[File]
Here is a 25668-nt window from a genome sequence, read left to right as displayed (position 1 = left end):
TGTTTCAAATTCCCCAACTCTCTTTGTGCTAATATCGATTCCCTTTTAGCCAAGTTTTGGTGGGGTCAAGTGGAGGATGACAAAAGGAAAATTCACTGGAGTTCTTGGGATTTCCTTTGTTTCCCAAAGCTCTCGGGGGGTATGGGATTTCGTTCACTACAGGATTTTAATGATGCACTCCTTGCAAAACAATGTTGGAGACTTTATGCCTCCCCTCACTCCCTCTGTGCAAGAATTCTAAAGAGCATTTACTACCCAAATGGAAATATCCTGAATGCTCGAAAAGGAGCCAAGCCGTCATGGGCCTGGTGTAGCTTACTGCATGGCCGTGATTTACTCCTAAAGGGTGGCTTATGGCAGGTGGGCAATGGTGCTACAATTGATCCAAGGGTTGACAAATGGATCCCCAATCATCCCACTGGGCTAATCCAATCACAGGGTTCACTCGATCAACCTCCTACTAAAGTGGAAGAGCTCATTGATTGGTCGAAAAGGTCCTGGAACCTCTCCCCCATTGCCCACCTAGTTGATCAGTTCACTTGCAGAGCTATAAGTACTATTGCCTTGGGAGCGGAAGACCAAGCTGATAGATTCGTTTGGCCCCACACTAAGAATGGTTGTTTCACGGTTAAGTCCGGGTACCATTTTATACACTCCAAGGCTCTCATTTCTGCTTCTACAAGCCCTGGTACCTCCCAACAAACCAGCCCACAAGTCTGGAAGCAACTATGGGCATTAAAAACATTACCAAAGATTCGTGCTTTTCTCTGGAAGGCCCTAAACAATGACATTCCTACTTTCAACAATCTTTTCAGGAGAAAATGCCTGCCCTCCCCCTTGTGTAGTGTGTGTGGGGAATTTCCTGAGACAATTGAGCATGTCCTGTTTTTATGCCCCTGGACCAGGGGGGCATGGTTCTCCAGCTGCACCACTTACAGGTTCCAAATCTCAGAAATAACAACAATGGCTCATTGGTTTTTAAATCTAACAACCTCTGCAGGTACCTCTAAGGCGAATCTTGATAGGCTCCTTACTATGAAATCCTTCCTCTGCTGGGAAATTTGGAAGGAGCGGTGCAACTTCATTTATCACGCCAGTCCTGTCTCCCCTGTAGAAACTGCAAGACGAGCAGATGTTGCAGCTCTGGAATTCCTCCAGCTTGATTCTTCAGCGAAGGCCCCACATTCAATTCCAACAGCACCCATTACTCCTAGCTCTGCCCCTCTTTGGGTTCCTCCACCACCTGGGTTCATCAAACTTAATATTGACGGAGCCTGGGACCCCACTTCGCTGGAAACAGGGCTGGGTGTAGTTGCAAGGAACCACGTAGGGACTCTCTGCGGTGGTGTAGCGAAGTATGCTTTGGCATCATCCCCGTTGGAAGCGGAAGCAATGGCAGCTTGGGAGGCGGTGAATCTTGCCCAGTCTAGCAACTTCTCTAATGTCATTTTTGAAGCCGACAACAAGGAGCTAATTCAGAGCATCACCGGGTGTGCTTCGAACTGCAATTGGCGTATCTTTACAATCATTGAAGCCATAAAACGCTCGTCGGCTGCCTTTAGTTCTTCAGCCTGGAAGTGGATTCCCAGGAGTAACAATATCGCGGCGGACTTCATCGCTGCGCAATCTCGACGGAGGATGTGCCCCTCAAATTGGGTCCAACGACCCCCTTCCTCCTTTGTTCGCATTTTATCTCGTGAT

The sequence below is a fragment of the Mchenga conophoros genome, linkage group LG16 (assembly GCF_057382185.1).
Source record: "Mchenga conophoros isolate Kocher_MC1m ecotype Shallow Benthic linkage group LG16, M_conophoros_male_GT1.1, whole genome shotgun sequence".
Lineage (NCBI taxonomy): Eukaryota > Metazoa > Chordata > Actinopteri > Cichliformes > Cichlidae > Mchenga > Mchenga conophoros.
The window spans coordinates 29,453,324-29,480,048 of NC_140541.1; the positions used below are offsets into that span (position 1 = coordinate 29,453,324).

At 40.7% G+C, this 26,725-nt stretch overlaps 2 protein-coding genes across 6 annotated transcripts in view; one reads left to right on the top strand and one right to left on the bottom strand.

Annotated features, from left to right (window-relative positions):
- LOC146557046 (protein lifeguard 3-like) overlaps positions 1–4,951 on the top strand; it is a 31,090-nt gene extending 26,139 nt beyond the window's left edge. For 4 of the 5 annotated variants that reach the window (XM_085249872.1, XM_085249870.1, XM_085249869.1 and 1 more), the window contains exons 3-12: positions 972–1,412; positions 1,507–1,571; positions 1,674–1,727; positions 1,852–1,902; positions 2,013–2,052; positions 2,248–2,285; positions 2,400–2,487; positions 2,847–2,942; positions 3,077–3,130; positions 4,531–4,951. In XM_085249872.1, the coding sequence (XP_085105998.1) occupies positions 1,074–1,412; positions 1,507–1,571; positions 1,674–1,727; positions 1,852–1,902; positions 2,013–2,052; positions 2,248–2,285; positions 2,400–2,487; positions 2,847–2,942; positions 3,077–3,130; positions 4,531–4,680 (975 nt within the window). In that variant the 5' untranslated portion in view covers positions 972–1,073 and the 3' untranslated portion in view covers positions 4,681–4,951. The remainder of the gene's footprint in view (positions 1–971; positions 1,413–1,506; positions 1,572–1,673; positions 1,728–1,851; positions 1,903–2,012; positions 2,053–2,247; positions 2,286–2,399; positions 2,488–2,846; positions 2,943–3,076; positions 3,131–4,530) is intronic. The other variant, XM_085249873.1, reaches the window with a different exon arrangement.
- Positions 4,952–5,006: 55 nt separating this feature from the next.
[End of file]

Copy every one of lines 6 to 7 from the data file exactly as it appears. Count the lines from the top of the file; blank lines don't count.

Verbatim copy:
The window spans coordinates 29,453,324-29,480,048 of NC_140541.1; the positions used below are offsets into that span (position 1 = coordinate 29,453,324).

At 40.7% G+C, this 26,725-nt stretch overlaps 2 protein-coding genes across 6 annotated transcripts in view; one reads left to right on the top strand and one right to left on the bottom strand.